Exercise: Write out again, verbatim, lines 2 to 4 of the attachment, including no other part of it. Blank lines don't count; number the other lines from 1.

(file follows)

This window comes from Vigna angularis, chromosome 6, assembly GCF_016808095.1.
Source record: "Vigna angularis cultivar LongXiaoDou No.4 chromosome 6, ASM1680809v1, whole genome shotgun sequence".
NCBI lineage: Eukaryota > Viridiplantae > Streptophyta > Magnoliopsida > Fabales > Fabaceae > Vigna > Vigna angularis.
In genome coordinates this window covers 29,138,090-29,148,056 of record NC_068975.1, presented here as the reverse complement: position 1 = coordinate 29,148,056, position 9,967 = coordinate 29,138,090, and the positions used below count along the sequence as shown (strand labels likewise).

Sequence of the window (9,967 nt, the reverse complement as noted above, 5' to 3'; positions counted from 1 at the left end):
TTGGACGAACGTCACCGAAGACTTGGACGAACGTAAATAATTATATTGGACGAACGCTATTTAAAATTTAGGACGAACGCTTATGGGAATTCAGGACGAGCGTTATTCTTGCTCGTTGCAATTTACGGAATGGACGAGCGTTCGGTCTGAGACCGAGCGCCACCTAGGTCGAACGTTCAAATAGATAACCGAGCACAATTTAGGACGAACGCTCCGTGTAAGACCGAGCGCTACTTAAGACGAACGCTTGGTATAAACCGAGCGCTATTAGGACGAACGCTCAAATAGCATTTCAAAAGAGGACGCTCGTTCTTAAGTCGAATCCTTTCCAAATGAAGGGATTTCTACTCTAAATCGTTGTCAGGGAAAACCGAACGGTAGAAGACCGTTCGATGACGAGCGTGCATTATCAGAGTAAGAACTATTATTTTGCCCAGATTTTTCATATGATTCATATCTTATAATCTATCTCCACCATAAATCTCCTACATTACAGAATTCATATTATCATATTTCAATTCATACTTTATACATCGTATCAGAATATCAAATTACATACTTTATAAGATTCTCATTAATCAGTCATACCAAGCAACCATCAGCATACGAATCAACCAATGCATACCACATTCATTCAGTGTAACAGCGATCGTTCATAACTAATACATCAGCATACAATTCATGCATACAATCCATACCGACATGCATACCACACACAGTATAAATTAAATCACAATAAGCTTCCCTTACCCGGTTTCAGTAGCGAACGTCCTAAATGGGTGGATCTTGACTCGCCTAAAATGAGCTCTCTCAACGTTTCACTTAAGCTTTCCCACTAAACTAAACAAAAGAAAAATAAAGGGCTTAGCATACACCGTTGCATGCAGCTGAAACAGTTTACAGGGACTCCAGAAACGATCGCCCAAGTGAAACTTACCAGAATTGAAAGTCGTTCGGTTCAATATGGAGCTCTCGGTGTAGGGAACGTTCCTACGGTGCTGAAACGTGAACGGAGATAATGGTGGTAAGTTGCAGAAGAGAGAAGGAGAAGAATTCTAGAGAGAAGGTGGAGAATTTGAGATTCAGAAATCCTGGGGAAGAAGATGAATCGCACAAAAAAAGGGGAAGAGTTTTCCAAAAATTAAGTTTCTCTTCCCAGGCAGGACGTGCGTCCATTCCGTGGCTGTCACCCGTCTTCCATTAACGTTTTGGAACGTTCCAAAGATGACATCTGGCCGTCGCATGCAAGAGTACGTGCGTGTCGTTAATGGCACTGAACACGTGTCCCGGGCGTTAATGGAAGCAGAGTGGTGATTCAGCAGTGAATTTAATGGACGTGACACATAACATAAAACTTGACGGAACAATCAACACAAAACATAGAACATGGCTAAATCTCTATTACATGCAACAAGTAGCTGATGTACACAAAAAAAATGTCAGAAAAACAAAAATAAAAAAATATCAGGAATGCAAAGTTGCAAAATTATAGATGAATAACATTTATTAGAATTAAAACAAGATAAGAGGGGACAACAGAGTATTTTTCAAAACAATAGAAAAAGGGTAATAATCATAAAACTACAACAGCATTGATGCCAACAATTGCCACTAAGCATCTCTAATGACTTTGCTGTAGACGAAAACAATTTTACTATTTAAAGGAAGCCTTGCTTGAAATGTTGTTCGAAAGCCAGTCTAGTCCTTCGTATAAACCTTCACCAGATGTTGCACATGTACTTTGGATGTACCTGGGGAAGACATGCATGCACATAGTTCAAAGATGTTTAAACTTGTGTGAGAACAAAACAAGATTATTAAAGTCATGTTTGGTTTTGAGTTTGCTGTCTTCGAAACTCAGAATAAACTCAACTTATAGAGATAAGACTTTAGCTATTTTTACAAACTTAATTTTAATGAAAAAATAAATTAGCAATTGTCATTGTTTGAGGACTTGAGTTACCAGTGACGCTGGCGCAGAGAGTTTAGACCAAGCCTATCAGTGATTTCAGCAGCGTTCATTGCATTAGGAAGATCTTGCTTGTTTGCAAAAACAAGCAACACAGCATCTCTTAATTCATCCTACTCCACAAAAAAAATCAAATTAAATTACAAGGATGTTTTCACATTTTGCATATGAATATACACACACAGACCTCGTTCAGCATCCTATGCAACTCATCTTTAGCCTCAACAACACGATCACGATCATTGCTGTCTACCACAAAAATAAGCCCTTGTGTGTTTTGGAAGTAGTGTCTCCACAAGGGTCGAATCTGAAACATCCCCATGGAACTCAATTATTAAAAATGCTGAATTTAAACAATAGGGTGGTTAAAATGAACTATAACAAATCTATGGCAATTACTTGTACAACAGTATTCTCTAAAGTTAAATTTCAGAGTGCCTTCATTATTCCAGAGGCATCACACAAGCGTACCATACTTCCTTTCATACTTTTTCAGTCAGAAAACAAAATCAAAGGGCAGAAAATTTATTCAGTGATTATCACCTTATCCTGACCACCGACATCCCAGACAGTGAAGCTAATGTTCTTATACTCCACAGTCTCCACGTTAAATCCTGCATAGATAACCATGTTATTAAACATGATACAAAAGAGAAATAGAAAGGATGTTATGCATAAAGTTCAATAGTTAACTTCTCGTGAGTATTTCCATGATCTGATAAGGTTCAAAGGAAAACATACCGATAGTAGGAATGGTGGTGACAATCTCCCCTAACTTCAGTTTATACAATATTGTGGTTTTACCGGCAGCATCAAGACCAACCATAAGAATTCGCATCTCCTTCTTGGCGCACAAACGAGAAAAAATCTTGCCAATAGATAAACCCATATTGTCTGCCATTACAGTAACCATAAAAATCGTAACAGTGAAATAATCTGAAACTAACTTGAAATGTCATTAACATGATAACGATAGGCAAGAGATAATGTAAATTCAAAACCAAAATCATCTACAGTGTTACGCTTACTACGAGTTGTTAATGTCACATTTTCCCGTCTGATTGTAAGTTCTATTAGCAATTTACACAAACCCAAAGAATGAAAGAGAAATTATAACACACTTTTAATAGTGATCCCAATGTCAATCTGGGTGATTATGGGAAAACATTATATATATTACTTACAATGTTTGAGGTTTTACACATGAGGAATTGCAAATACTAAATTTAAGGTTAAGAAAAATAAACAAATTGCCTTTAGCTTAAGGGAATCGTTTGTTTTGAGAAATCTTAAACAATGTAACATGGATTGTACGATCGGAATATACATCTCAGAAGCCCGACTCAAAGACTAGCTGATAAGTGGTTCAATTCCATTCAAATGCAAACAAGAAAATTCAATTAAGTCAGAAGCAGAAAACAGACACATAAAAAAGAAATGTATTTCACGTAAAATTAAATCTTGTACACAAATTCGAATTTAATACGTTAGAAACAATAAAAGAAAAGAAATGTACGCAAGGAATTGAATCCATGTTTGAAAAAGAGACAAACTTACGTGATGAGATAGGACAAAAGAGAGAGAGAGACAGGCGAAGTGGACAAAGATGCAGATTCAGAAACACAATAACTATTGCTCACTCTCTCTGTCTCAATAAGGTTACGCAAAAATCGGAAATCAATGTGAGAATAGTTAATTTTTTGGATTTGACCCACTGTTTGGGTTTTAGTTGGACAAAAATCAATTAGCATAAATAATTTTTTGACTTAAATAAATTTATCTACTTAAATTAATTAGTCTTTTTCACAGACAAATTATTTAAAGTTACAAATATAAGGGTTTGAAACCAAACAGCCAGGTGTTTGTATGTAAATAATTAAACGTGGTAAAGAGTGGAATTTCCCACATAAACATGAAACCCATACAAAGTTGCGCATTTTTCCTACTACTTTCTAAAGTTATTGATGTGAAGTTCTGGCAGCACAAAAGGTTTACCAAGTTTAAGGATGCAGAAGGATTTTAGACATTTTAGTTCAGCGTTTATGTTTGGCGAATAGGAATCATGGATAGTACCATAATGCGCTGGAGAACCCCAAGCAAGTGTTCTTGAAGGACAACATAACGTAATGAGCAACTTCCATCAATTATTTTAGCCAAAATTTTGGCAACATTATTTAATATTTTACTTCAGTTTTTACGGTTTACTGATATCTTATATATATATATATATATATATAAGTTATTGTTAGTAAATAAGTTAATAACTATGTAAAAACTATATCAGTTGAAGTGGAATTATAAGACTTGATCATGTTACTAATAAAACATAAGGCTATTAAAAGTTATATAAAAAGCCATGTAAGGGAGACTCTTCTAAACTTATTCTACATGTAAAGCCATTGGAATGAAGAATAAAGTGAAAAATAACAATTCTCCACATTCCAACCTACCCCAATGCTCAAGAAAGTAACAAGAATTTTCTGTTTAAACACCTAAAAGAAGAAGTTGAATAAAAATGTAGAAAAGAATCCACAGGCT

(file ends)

Source record: "Vigna angularis cultivar LongXiaoDou No.4 chromosome 6, ASM1680809v1, whole genome shotgun sequence".
NCBI lineage: Eukaryota > Viridiplantae > Streptophyta > Magnoliopsida > Fabales > Fabaceae > Vigna > Vigna angularis.
In genome coordinates this window covers 29,138,090-29,148,056 of record NC_068975.1, presented here as the reverse complement: position 1 = coordinate 29,148,056, position 9,967 = coordinate 29,138,090, and the positions used below count along the sequence as shown (strand labels likewise).